Darkmode and colors

Hi everyone
Is there a way to get the real colors used everywhere when using darkmode on Macos and on Windows ?
Like the window background color, the listbox background color, the background editfield color… ALL colors and background colors used everywhere ?
Are there constants other than the few contains in the color class ?

For MacOS you can get the colors from this list: UI Element Colors | Apple Developer Documentation

Use like this:

//Get the ColorGroup with a named color
Dim cg As new ColorGroup("windowBackgroundColor")

//Set that color to a rectangle's fillcolor
Rectangle1.FillColor = cg

If you want something a bit easier to use for Desktop, GraffitiColors has tons of color related functionality, including system-specific color functions that are named for the values they return. For cross-platform development, you can do something like:

g.DrawingColor = GraffitiColors.SystemAware.WindowBackground

Or if you’re focusing or refining a specific target, say macOS:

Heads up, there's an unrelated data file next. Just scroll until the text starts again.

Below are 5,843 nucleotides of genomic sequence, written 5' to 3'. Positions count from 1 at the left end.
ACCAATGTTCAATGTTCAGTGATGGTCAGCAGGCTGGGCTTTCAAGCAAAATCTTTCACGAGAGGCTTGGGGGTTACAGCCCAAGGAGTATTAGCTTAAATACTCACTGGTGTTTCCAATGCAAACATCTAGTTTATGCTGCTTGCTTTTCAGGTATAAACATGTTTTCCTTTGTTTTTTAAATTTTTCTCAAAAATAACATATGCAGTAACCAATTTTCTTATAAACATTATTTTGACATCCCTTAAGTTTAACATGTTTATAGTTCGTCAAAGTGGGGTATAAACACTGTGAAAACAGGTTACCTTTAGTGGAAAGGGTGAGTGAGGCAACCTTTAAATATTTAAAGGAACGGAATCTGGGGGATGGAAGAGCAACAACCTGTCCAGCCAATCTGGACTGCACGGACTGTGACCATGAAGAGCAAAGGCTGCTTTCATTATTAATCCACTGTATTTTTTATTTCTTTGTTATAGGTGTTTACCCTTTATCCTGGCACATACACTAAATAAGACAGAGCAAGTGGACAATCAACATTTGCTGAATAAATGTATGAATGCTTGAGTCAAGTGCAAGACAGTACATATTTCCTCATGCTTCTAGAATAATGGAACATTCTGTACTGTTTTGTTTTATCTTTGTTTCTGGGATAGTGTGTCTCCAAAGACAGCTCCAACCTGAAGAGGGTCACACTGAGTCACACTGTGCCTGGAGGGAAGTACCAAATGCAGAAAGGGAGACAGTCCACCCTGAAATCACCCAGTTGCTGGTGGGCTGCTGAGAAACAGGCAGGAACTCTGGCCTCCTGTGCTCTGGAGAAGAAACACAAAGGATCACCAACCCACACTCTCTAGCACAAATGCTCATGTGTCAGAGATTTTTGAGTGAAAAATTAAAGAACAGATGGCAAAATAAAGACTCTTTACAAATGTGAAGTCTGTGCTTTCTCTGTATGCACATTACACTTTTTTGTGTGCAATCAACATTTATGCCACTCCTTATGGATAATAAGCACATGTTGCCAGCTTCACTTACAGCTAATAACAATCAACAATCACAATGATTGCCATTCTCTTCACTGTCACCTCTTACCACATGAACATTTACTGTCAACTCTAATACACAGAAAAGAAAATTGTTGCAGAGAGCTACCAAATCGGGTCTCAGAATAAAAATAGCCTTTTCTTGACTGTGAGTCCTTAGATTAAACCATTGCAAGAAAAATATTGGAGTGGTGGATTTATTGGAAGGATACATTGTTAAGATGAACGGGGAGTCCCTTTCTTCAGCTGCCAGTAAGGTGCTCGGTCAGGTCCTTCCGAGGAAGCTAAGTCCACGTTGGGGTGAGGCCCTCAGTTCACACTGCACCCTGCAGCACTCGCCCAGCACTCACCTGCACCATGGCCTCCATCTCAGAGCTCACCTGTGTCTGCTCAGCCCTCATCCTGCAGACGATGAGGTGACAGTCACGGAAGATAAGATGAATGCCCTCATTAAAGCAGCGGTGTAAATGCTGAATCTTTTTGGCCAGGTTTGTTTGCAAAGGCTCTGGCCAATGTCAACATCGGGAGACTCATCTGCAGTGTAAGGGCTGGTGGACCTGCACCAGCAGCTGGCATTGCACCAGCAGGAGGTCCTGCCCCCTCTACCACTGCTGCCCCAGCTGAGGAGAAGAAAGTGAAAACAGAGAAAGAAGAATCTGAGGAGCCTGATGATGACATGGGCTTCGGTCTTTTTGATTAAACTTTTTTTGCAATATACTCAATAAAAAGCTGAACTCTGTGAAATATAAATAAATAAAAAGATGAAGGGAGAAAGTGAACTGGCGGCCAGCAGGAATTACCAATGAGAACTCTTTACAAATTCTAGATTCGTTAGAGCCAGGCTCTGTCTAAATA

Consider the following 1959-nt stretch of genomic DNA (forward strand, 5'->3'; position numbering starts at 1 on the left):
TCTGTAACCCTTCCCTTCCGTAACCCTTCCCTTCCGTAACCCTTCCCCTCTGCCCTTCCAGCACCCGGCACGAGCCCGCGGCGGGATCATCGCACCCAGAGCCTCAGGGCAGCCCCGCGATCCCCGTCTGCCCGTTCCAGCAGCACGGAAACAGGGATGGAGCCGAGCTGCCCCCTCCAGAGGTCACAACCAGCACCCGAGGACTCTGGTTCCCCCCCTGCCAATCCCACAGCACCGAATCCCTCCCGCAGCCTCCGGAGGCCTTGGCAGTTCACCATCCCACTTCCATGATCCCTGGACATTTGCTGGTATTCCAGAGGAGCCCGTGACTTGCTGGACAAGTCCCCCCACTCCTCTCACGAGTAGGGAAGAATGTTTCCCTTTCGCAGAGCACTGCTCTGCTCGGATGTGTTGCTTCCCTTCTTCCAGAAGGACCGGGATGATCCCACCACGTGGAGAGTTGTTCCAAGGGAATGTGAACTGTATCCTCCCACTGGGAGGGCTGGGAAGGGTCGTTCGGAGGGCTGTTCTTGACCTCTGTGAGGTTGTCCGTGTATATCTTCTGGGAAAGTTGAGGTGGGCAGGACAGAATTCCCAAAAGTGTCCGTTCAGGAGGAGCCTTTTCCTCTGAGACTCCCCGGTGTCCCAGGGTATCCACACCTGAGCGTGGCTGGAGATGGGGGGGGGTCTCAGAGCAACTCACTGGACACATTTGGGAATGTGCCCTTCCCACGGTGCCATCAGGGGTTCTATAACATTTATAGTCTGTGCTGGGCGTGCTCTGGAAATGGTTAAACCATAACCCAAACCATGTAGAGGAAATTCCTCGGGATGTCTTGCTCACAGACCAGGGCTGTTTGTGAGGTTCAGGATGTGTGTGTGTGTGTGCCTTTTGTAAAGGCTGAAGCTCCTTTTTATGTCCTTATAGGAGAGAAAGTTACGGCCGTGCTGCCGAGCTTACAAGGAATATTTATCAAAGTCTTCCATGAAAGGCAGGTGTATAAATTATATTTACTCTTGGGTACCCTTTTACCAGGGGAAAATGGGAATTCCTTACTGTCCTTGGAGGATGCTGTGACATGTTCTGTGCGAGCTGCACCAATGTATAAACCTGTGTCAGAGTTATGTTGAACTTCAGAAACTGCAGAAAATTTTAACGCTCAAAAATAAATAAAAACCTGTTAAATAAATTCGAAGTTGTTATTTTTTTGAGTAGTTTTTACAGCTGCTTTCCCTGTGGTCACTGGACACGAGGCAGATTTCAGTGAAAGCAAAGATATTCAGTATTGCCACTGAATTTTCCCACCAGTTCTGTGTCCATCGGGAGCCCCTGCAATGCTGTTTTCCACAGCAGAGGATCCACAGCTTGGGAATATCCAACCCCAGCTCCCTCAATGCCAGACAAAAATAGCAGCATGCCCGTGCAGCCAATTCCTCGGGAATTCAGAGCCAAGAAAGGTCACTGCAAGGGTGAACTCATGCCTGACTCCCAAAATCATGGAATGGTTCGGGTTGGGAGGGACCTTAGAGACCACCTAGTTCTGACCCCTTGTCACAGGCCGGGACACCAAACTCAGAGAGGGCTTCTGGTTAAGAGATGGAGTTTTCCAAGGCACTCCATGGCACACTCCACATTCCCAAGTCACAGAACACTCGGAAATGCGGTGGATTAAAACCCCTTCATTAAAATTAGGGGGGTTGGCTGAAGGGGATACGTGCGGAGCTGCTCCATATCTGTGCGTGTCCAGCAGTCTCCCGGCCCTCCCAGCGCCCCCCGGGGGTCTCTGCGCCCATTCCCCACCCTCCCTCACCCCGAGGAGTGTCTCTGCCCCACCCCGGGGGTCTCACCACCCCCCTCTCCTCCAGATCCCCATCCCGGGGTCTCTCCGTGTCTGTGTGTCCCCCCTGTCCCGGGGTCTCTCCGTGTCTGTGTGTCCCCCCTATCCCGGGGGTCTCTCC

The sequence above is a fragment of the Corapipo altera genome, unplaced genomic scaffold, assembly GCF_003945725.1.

g.DrawingColor = GraffitiColors.MacOS.BackgroundWindow

These functions will return the color value returned by the system for the current theme, and the demo shows all colors available to the current system as well as what SystemAware functions return.


In fact, as Xojo is a cross platform tool, I’ll like to see Xojo constants for each color, non depending of an OS.
A “Window Background color constant” should be used in the same way on macos, Windows, ios or android…

There are some colors defined this way in the built-in Color module, such as DarkBevelColor, FrameColor, TextColor, but they’re woefully lacking. You can also use ColorGroups and select the Named tab. I’m really not sure how well that works cross-platform, however.

I would suggest that, if you want the built-in functionality expanded, you open an issue.

I think that should be:

Dim cg As new ColorGroup.NamedColor("windowBackgroundColor")

Don’t think so

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Sorry I meant,

Dim cg As new ColorGroup = ColorGroup.NamedColor("windowBackgroundColor")

But, I see there is a constructor that compress it into one. So you are correct. Apologies.

Drop the “New”

The shared method ColorGroup.NamedColor returns a color. Not a color group.